Net income of $6.84 billion, $9.87 per share, on revenue of $41.16 billion, gave traders hope the worst of the pandemic is over. This, despite most of the money coming in before the national lockdown in March.
Traders sent shares up nearly $95 each during the evening. They floated down the next morning but were still up over 7% as trading began April 29.
The Alphabet Bump
GOOG stock shares rose only 3% on the earnings release, but rose another 6% during the company’s earnings call. Admitting that March revenues dropped off a cliff, CFO Ruth Porat said things didn’t get any worse in April. She said consumer “engagement” with the company’s services remained high.
In addition to the main search engine, Google got a big bump from its Google Play store, which serves Android devices. App downloads were up 30% in March, and there are now 2.5 billion Google Play accounts. Future growth can be expected from Google Meet, a video conference service that competes with Zoom Video Communications (NASDAQ:ZM). CEO Sundar Pichai said Meet is adding “millions of users per day.” And Meet is free.
“We’re seeing some early signs at this point that users are returning to more commercial behavior,” Porat concluded. This sent the whole market off to the races. The NASDAQ was up 1.08% by early morning, and the S&P Futures rose .9% to nearly 2,900.
Those numbers might decline after the first quarter GDP report, due at 8:30 a.m. on April 29. But that could spur yet another rise in Alphabet shares, based on the company’s relative strength.
It’s Not All Great for GOOG Stock
Not all the news was stellar. Revenue from “other bets,” start-ups like its Verily health, Loon balloon Internet and Wing drone businesses, fell to $135 million from $170 million.
Google seems more dependent on Web advertising than ever, and those cash flows remain under threat. The government of Australia is demanding it share revenue with its struggling news companies. France has done the same. The European Union keeps hitting it with billion-dollar fines over the business model.
Google has responded in the past by dropping news snippets from search results. When governments demand payment for links Google just doesn’t link, blinding the global audience to the content. This controversy could come to the U.S., where news outlets are going completely out of business.
YouTube advertising grew 25% but that may under-rate the unit’s success. Its subscription revenue, a paid streaming service called YouTube Premium, was put under a category called “Google Other,” whose revenue was up 20% to $4.4 billion.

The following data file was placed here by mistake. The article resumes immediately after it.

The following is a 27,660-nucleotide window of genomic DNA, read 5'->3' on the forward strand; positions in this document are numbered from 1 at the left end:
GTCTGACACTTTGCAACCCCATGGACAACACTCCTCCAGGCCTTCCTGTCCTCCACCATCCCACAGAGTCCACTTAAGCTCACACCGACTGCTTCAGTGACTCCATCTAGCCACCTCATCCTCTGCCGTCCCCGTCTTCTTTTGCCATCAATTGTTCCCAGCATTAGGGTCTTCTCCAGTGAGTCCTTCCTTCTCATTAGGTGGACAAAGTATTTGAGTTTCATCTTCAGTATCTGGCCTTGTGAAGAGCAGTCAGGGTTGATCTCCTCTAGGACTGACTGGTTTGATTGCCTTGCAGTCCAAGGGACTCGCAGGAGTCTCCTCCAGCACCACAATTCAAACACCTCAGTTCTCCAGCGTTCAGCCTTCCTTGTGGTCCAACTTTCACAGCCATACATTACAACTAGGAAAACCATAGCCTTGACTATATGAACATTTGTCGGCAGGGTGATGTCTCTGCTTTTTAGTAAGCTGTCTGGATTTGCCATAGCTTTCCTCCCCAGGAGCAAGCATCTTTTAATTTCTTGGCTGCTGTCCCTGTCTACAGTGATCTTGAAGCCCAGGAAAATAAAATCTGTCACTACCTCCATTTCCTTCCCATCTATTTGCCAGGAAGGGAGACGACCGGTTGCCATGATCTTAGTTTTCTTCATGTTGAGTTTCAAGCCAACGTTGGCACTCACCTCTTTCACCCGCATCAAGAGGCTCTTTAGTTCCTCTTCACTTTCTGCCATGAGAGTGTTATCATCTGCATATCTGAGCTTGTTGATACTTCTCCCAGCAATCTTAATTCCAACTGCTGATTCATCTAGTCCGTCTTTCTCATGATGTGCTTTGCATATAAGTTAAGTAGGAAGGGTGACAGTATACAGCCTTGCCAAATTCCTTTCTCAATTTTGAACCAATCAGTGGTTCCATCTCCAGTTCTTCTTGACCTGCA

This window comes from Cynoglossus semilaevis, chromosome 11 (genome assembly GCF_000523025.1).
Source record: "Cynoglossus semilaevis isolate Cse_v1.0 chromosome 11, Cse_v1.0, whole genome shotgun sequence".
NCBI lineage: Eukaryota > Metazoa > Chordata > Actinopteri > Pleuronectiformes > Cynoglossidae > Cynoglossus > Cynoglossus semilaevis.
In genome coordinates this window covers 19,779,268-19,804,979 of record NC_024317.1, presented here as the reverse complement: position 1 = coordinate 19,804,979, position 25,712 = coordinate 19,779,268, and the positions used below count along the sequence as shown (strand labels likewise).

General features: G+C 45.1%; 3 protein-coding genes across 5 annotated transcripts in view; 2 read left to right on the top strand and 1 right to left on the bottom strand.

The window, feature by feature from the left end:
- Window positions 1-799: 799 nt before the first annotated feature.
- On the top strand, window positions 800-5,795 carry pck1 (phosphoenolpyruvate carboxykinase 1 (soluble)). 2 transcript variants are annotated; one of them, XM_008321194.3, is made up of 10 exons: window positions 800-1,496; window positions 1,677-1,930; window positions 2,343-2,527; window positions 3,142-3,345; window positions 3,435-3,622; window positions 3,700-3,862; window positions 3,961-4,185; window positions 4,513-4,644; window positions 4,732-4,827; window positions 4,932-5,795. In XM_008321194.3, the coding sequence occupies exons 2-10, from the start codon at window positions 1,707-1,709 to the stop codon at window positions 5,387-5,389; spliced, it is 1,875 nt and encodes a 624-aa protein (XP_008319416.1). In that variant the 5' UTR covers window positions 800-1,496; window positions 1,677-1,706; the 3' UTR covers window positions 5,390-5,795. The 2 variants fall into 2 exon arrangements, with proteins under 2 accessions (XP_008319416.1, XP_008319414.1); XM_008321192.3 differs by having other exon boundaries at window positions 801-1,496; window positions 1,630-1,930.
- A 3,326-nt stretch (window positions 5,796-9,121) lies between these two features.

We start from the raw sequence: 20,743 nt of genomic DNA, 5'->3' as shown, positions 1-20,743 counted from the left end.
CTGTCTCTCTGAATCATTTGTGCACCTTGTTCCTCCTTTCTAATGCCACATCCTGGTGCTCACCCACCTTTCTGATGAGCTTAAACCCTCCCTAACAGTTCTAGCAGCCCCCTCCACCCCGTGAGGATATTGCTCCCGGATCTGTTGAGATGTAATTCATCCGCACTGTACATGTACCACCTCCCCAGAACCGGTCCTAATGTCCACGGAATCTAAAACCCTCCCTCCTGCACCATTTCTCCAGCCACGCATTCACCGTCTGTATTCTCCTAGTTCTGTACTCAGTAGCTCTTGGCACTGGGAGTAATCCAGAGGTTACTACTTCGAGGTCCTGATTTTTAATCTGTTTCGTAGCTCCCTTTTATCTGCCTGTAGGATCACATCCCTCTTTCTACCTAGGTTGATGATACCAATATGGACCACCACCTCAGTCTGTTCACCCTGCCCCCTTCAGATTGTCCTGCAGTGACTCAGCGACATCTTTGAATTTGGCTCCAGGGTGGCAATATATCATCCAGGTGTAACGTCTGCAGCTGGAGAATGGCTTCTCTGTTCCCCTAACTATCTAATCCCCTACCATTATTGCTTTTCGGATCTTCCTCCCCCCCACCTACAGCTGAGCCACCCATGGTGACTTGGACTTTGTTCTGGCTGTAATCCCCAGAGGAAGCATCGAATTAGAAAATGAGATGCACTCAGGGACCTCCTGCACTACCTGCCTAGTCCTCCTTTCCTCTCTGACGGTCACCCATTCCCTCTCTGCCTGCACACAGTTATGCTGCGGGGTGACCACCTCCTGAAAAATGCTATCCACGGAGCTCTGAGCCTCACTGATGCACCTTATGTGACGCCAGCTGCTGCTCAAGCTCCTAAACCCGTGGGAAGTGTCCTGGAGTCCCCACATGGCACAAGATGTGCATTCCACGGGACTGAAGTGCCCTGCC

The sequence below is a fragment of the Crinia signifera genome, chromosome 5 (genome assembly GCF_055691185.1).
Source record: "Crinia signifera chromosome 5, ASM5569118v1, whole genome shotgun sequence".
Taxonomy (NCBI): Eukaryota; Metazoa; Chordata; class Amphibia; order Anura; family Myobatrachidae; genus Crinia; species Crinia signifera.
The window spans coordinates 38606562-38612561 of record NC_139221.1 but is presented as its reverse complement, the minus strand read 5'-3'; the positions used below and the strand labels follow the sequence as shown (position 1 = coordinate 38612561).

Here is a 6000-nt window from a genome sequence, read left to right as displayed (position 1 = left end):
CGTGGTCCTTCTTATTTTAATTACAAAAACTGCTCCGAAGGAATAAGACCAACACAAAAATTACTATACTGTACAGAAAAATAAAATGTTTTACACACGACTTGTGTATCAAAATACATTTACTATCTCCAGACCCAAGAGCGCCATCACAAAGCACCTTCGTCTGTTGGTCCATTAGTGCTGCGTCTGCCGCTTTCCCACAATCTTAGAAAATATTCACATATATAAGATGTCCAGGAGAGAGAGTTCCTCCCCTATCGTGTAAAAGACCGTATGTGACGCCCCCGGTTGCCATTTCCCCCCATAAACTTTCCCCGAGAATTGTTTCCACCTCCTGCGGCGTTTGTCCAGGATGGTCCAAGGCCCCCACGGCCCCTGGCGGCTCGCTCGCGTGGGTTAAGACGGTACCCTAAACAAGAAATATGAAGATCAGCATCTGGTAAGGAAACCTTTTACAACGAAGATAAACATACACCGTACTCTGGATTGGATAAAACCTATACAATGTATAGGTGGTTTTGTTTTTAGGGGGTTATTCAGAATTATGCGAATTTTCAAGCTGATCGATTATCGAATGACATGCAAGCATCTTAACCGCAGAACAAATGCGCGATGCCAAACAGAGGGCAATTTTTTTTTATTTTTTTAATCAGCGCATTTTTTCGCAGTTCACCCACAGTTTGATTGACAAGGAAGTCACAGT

Google Cloud revenues were up by one-third, but off a small base. Total revenue for the unit was $2.77 billion, and it has yet to gain market share against rivals Microsoft (NASDAQ:MSFT) and Amazon (NASDAQ:AMZN), with China’s Alibaba Group Holding (NASDAQ:BABA) gaining on it.
The Bottom Line on GOOG Stock
Analysts had been expecting much worse news. Alphabet’s rise from the March lows has trailed that of the other Cloud Czars. Chart analysts focused on April’s high of $1,294 as a key figure, but results sent GOOG stock well past that.
Even with its first quarter beat, Google stock still has room to rise. The shares were trading at over $1,500 in February. The price to earnings ratio remains in the mid-20s, against nearly 30 for Microsoft. Take out the $117 billion in cash and the company’s worth $730 billion, with operating cash flow on pace to top $45 billion.
In a world where great companies are falling apart, that seems like performance worth its premium. If GOOG stock had even a small dividend it would blow past the February high of $1,536.
Dana Blankenhorn has been a financial and technology journalist since 1978. His latest book is Technology’s Big Bang: Yesterday, Today and Tomorrow with Moore’s Law, essays on technology available at the Amazon Kindle store. Write him at email@example.com or follow him on Twitter at @danablankenhorn. As of this writing he owned shares in BABA, AMZN, and MSFT.